The reproducing machine 10 illustrated in FIG. 1 employs a removable processing cartridge 12 which may be inserted and withdrawn from the main machine frame in the direction of arrow 13. Cartridge 12 includes an image recording belt like member 14 the outer periphery of which is coated with a suitable photoconductive material 15. The belt is suitably mounted for revolution within the cartridge about driven transport roll 16, around idler roll 18 and travels in the direction indicated by the arrows on the inner run of the belt to bring the image bearing surface thereon past the plurality of xerographic processing stations. Suitable drive means such as a motor, not shown, are provided to power and coordinate the motion of the various cooperating machine components whereby a faithful reproduction of the original input scene information is recorded upon a sheet of final support material 31, such as paper or the like.
Initially, the belt 14 moves the photoconductive surface 15 through a charging station 19 wherein the belt is uniformly charged with an electrostatic charge placed on the photoconductive surface by charge corotron 20 in known manner preparatory to imaging. Thereafter, the belt 14 is driven to exposure station 21 wherein the charged photoconductive surface 15 is exposed to the light image of the original input scene information, whereby the charge is selectively dissipated in the light exposed regions to record the original input scene in the form of electrostatic latent image.
The optical arrangement creating the latent image comprises a scanning optical system with lamp 17 and mirrors M1, M2, M3 mounted to a a scanning carriage (not shown) to scan the original document D on the imaging platen 23, lens 22 and mirrors M4, M5, M6 to transmit the image to the photoconductive belt in known manner. The speed of the scanning carriage and the speed of the photoconductive belt are synchronized to provide faithful reproduction of the original document. After exposure of belt 14 the electrostatic latent image recorded on the photoconductive surface 15 is transported to development station 24, wherein developer is applied to the photoconductive surface 15 of the belt 14 rendering the latent image visible. The development station includes a magnetic brush development system including developer roll 25 utilizing a magnetizable developer mix having course magnetic carrier granules and toner colorant particles as will be discussed in greater detail hereinafter.
Sheets 31 of the final support material are supported in a stack arranged on elevated stack support tray 26. With the stack at its elevated position, the sheet separator segmented feed roll 27 feeds individual sheets therefrom to the registration pinch roll pair 28. The sheet is then forwarded to the transfer station 29 in proper registration with the image on the belt and the developed image on the photoconductive surface 15 is brought into contact with the sheet 31 of final support material within the transfer station 29 and the toner image is transferred from the photoconductive surface 15 to the contacting side of the final support sheet 31 by means of transfer corotron 30. Following transfer of the image, the final support material which may be paper, plastic, etc., as desired, is separated from the belt by the beam strength of the support material 31 as it passes around the idler roll 18, and the sheet containing the toner image thereon is advanced to fixing station 85 wherein roll fuser 32 fixes the transferred powder image thereto. After fusing the toner image to the copy sheet the sheet 31 is advanced by output rolls 33 to sheet stacking tray 34.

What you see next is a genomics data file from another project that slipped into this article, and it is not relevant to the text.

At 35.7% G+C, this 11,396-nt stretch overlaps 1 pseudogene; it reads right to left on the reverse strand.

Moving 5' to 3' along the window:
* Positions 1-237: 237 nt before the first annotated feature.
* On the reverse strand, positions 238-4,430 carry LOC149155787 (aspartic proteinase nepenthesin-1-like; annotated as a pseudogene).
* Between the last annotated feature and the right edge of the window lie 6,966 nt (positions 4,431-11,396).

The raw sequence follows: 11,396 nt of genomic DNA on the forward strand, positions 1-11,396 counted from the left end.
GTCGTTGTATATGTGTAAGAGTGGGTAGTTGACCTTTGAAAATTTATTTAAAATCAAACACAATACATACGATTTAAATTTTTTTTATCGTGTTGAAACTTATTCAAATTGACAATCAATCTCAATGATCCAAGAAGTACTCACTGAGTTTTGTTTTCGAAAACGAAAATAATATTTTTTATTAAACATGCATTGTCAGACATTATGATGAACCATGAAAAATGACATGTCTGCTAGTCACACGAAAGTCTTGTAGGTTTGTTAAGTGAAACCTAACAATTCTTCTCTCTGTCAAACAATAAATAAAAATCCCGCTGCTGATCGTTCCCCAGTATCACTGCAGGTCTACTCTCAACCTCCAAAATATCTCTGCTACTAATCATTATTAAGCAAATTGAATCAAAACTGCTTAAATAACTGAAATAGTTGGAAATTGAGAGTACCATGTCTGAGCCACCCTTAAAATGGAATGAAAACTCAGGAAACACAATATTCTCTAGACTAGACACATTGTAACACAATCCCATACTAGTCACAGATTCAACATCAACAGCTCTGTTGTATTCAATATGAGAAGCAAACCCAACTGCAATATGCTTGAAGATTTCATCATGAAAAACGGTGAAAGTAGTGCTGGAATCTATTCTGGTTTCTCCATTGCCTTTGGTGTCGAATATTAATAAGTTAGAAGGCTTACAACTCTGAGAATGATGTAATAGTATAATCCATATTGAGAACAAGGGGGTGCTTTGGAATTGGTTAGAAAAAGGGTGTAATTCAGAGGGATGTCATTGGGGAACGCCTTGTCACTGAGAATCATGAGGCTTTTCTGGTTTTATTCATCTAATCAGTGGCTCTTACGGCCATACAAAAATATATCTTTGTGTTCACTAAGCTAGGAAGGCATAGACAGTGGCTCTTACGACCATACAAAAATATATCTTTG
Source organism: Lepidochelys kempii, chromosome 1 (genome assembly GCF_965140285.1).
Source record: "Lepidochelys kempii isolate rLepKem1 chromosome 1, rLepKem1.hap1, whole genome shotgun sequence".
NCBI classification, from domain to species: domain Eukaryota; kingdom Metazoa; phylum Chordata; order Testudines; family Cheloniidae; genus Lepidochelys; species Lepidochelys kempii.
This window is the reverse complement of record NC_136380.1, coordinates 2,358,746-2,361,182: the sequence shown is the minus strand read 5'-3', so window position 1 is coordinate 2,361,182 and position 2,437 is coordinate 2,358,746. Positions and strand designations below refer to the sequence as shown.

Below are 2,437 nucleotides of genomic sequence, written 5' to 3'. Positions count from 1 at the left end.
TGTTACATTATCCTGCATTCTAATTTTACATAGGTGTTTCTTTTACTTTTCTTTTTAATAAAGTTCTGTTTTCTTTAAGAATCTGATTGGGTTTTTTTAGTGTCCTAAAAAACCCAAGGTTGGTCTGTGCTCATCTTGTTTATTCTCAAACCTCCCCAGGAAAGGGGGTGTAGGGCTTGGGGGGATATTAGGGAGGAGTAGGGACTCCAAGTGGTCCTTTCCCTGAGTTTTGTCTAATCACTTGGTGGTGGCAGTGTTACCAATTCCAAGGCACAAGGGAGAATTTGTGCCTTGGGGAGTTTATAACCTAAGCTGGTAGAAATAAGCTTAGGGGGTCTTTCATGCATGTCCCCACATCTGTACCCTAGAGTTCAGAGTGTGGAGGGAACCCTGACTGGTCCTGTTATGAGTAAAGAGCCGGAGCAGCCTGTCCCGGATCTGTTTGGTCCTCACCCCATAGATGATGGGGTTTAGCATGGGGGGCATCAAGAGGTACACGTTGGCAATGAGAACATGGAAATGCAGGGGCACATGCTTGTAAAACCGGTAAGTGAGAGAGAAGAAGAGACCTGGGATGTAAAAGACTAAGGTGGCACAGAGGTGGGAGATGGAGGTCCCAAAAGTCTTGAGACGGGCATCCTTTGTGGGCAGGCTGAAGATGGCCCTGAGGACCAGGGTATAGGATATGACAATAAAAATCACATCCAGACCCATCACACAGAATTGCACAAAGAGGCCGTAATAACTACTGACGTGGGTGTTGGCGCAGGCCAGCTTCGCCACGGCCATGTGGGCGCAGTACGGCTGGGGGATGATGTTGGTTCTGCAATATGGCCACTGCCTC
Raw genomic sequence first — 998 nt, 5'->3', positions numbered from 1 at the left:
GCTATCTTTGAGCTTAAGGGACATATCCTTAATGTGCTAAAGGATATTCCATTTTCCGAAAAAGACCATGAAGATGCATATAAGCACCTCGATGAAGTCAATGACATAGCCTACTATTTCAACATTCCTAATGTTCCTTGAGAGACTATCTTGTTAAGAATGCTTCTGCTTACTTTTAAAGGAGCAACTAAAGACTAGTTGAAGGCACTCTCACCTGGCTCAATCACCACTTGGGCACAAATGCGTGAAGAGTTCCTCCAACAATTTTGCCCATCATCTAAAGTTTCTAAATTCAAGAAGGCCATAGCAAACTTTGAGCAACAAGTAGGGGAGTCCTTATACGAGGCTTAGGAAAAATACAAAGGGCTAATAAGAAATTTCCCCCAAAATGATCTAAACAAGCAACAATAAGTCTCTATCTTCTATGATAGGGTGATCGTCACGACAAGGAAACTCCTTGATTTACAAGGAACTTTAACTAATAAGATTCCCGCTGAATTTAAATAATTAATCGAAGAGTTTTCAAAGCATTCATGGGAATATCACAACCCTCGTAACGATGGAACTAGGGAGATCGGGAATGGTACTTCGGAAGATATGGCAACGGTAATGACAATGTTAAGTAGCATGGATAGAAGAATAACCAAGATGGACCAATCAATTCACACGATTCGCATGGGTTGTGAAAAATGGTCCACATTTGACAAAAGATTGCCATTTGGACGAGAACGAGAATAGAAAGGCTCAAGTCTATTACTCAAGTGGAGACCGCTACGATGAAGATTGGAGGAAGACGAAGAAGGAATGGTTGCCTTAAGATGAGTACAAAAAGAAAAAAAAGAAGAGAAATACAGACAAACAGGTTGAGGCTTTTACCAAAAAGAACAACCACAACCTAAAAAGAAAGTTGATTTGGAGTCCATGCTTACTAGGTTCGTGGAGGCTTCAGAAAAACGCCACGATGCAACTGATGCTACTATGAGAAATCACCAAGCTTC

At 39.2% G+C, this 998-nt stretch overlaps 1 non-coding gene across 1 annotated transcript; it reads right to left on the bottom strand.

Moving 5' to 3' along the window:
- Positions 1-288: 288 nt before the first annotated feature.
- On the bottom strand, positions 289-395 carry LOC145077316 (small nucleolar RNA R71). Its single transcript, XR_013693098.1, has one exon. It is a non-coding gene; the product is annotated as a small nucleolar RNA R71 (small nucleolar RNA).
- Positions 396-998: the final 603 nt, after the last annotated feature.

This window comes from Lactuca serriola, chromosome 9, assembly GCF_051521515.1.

Although a preponderance of toner powder is transferred to the final support material 31, invariably some residual toner remains on the photoconductive surface 15 after the transfer of the toner powder image to the final support material. The residual toner particles remaining on the photoconductive surface after the transfer operation are removed from the belt 14 by the cleaning station 83 which comprises a cleaning blade 84 in scrapping contact with the outer periphery of the belt 14 and contained within cleaning housing 48 which has a cleaning seal 50 associated with the upstream opening of the cleaning housing.
Alternatively, the toner particles may be mechanically cleaned from the photoconductive surface by a cleaning brush as is well known in the art.
It is believed that the foregoing general description is sufficient for the purposes of the present application to illustrate the general operation of an automatic xerographic copier 10 which can embody the apparatus in accordance with the present invention.
The operation of the developer assembly 11 will be described with continued reference to FIG. 1 and additional reference to FIGS. 2 and 3. Initially, it should be observed that the developer assembly is itself removable from the main of the machine in the direction of the arrow 13 and includes a removable developer supply or replenisher container 35, developer roll 25, removable developer waste sump 50 as well as associated transport augers 37, 41 and developer mix auger 43. It will of course be appreciated that while FIG. 3 illustrates transport auger 41 and developer mix auger 43 to be opened to the air that they are in use covered by cover members, not shown for purposes of illustration, to reduce contamination in the machine.